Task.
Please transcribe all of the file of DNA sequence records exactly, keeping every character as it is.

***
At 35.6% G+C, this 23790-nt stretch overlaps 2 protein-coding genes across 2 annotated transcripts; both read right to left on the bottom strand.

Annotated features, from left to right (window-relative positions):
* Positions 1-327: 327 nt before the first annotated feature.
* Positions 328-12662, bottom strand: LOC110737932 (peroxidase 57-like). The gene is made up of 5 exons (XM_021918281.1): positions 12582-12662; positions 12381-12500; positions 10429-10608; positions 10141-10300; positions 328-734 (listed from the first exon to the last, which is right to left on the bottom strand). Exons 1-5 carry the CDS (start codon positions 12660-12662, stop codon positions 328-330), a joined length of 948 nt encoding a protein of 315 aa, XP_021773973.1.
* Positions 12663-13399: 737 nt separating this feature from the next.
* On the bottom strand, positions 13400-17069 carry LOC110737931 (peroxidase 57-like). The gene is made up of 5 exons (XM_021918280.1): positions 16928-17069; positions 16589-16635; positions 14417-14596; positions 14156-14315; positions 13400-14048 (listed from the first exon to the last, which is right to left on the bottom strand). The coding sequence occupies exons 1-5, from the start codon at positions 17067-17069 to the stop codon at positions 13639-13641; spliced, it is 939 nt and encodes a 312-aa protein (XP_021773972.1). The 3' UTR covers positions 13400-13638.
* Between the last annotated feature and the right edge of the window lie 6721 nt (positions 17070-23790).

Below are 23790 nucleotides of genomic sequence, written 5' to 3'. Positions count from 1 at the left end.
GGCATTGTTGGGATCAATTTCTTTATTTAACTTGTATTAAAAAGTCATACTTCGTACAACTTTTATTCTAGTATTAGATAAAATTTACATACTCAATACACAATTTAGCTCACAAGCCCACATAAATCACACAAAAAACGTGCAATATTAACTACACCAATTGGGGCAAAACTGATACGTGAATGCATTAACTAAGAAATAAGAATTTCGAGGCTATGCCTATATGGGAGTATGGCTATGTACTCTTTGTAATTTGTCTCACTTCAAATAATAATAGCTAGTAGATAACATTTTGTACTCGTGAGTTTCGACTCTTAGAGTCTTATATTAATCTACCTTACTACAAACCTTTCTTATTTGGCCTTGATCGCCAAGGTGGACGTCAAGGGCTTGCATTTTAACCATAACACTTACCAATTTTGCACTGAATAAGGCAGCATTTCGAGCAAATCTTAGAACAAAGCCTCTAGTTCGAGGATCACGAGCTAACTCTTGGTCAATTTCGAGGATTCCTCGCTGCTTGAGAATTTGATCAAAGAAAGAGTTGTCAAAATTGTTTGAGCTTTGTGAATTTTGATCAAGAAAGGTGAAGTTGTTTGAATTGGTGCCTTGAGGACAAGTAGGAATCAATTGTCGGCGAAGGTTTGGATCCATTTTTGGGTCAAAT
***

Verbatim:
At 35.6% G+C, this 23790-nt stretch overlaps 2 protein-coding genes across 2 annotated transcripts; both read right to left on the bottom strand.

Annotated features, from left to right (window-relative positions):
* Positions 1-327: 327 nt before the first annotated feature.
* Positions 328-12662, bottom strand: LOC110737932 (peroxidase 57-like). The gene is made up of 5 exons (XM_021918281.1): positions 12582-12662; positions 12381-12500; positions 10429-10608; positions 10141-10300; positions 328-734 (listed from the first exon to the last, which is right to left on the bottom strand). Exons 1-5 carry the CDS (start codon positions 12660-12662, stop codon positions 328-330), a joined length of 948 nt encoding a protein of 315 aa, XP_021773973.1.
* Positions 12663-13399: 737 nt separating this feature from the next.
* On the bottom strand, positions 13400-17069 carry LOC110737931 (peroxidase 57-like). The gene is made up of 5 exons (XM_021918280.1): positions 16928-17069; positions 16589-16635; positions 14417-14596; positions 14156-14315; positions 13400-14048 (listed from the first exon to the last, which is right to left on the bottom strand). The coding sequence occupies exons 1-5, from the start codon at positions 17067-17069 to the stop codon at positions 13639-13641; spliced, it is 939 nt and encodes a 312-aa protein (XP_021773972.1). The 3' UTR covers positions 13400-13638.
* Between the last annotated feature and the right edge of the window lie 6721 nt (positions 17070-23790).

Below are 23790 nucleotides of genomic sequence, written 5' to 3'. Positions count from 1 at the left end.
GGCATTGTTGGGATCAATTTCTTTATTTAACTTGTATTAAAAAGTCATACTTCGTACAACTTTTATTCTAGTATTAGATAAAATTTACATACTCAATACACAATTTAGCTCACAAGCCCACATAAATCACACAAAAAACGTGCAATATTAACTACACCAATTGGGGCAAAACTGATACGTGAATGCATTAACTAAGAAATAAGAATTTCGAGGCTATGCCTATATGGGAGTATGGCTATGTACTCTTTGTAATTTGTCTCACTTCAAATAATAATAGCTAGTAGATAACATTTTGTACTCGTGAGTTTCGACTCTTAGAGTCTTATATTAATCTACCTTACTACAAACCTTTCTTATTTGGCCTTGATCGCCAAGGTGGACGTCAAGGGCTTGCATTTTAACCATAACACTTACCAATTTTGCACTGAATAAGGCAGCATTTCGAGCAAATCTTAGAACAAAGCCTCTAGTTCGAGGATCACGAGCTAACTCTTGGTCAATTTCGAGGATTCCTCGCTGCTTGAGAATTTGATCAAAGAAAGAGTTGTCAAAATTGTTTGAGCTTTGTGAATTTTGATCAAGAAAGGTGAAGTTGTTTGAATTGGTGCCTTGAGGACAAGTAGGAATCAATTGTCGGCGAAGGTTTGGATCCATTTTTGGGTCAAAT